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What does the law mean by 'discrimination on grounds of sexual orientation'?
Discriminating on grounds of sexual orientation means treating someone less well than other employees because they are, or are believed to be, lesbian, gay, bisexual or heterosexual. For example, this could involve:
- refusing to employ or dismissing someone because they are lesbian, gay or bisexual;
- being refused access to training or promotion because of sexual orientation;
- denying a homosexual person's civil partner the benefits that the employer provides for its heterosexual employees' spouses;
- giving an unfair reference when someone leaves, because of their sexual orientation;
- victimising someone by treating them less favourably if they have complained about or alleged sexual orientation discrimination, or given evidence in such a case; or
- discriminating indirectly: this happens when the employer has made a condition that applies to everyone, but which is not possible, or as easy, for a person of a different sexual orientation to comply with.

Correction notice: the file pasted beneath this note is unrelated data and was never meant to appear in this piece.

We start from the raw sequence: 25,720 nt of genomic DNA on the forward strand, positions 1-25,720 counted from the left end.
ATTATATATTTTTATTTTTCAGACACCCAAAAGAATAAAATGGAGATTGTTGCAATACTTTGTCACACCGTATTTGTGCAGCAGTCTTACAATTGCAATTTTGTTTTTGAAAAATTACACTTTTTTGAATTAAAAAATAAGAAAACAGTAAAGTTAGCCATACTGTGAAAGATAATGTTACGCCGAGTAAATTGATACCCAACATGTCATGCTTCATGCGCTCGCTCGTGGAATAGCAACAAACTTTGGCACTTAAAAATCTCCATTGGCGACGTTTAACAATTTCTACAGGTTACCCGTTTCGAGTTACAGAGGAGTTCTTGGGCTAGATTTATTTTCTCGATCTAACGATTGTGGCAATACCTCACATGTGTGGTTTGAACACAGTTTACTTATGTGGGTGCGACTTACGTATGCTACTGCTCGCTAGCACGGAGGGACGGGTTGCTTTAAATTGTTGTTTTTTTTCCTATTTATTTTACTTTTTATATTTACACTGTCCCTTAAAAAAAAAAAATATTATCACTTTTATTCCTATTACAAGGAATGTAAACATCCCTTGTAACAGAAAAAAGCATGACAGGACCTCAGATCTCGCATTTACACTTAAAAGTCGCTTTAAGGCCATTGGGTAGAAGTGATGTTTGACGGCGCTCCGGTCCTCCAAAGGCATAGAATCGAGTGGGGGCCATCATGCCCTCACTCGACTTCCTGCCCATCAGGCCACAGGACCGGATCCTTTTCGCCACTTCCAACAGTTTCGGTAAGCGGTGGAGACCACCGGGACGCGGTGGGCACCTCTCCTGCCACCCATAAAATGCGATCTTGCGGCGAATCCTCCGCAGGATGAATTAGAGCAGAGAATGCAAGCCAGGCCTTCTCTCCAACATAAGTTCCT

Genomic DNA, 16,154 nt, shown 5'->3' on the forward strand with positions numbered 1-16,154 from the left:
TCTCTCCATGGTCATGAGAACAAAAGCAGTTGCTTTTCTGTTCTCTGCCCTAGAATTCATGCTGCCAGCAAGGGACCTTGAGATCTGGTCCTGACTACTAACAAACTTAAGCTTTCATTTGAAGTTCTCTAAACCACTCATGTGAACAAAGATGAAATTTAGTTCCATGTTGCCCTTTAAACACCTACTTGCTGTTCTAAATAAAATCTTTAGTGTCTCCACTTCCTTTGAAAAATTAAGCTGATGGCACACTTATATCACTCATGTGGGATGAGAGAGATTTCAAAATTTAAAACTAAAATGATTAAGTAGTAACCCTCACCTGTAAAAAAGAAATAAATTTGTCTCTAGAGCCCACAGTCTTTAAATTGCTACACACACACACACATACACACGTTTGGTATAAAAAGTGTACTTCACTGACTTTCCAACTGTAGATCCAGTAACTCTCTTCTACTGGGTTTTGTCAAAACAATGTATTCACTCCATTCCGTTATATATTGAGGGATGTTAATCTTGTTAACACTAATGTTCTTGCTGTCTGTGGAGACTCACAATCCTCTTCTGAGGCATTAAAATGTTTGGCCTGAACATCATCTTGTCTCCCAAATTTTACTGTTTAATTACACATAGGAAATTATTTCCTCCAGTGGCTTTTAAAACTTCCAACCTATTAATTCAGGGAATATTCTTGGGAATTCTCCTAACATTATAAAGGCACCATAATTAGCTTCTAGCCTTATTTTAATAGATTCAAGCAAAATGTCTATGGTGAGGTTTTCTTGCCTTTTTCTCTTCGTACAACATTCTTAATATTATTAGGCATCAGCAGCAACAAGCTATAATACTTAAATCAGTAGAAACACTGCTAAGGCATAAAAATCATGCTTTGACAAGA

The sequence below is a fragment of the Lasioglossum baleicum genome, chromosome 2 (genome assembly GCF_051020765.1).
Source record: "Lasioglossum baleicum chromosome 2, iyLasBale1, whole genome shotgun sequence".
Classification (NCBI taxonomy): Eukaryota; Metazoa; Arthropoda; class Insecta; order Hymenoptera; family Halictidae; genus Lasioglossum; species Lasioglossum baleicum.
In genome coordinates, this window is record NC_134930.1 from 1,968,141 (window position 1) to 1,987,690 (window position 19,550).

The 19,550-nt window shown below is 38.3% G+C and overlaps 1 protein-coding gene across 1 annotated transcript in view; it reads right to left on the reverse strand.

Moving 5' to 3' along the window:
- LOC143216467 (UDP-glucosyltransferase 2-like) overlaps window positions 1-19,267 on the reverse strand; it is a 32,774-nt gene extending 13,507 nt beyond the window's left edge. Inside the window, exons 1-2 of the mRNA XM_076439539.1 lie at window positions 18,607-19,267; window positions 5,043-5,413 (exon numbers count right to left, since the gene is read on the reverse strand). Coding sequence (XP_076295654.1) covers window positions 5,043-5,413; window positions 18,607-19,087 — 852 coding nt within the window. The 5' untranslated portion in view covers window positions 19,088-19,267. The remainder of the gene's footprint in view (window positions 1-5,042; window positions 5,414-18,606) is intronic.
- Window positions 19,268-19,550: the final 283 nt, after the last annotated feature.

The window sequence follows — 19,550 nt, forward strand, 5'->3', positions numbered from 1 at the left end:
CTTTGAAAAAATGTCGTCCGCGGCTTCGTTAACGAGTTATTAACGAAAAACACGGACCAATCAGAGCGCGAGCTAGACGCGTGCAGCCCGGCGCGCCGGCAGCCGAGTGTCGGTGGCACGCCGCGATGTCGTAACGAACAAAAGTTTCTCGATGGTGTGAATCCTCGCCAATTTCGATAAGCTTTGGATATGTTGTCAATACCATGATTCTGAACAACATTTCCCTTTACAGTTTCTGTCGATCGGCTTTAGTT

The employer will also be liable for discriminatory actions taken by anyone acting on their behalf, whether or not it was done with their knowledge (unless the employer can show that they had taken reasonable steps to prevent such actions).
The law prohibits less favourable treatment towards people because they are lesbian, gay or bisexual. It also prohibits less favourable treatment of anyone because they associate with someone who is lesbian, gay or bisexual, for example because they campaign alongside them or speak up for their rights at work. This is sometimes called 'associative discrimination' and is unlawful.
Harassment linked to sexual orientation is also unlawful. For example it is unlawful to use abusive or offensive language linked to sexuality at work, whether or not those who have to put up with the language are themselves gay, lesbian or bisexual.